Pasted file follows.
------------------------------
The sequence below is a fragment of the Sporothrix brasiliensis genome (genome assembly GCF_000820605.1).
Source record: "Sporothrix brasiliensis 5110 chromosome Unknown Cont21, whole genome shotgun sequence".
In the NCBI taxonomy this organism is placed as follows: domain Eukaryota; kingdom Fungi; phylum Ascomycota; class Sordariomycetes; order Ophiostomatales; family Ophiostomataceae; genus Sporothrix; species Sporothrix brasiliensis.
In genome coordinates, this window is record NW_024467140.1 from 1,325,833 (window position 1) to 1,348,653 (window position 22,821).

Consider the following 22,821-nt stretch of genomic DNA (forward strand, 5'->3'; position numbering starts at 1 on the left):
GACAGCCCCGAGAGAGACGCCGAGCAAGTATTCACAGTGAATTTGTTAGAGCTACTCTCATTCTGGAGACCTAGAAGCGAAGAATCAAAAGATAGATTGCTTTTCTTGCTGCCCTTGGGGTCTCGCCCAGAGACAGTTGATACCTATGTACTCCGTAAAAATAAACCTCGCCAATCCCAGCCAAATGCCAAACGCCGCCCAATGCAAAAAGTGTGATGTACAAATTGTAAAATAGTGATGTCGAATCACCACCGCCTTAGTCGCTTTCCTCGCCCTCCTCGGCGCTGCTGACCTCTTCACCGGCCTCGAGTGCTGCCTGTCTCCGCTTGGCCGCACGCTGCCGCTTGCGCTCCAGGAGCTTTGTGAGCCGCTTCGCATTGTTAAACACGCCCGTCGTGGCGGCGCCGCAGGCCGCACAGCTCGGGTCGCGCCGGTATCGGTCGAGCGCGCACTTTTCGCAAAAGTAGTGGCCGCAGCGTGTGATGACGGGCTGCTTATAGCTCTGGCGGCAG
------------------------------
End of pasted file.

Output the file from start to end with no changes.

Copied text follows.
The sequence below is a fragment of the Sporothrix brasiliensis genome (genome assembly GCF_000820605.1).
Source record: "Sporothrix brasiliensis 5110 chromosome Unknown Cont21, whole genome shotgun sequence".
In the NCBI taxonomy this organism is placed as follows: domain Eukaryota; kingdom Fungi; phylum Ascomycota; class Sordariomycetes; order Ophiostomatales; family Ophiostomataceae; genus Sporothrix; species Sporothrix brasiliensis.
In genome coordinates, this window is record NW_024467140.1 from 1,325,833 (window position 1) to 1,348,653 (window position 22,821).

Consider the following 22,821-nt stretch of genomic DNA (forward strand, 5'->3'; position numbering starts at 1 on the left):
GACAGCCCCGAGAGAGACGCCGAGCAAGTATTCACAGTGAATTTGTTAGAGCTACTCTCATTCTGGAGACCTAGAAGCGAAGAATCAAAAGATAGATTGCTTTTCTTGCTGCCCTTGGGGTCTCGCCCAGAGACAGTTGATACCTATGTACTCCGTAAAAATAAACCTCGCCAATCCCAGCCAAATGCCAAACGCCGCCCAATGCAAAAAGTGTGATGTACAAATTGTAAAATAGTGATGTCGAATCACCACCGCCTTAGTCGCTTTCCTCGCCCTCCTCGGCGCTGCTGACCTCTTCACCGGCCTCGAGTGCTGCCTGTCTCCGCTTGGCCGCACGCTGCCGCTTGCGCTCCAGGAGCTTTGTGAGCCGCTTCGCATTGTTAAACACGCCCGTCGTGGCGGCGCCGCAGGCCGCACAGCTCGGGTCGCGCCGGTATCGGTCGAGCGCGCACTTTTCGCAAAAGTAGTGGCCGCAGCGTGTGATGACGGGCTGCTTATAGCTCTGGCGGCAG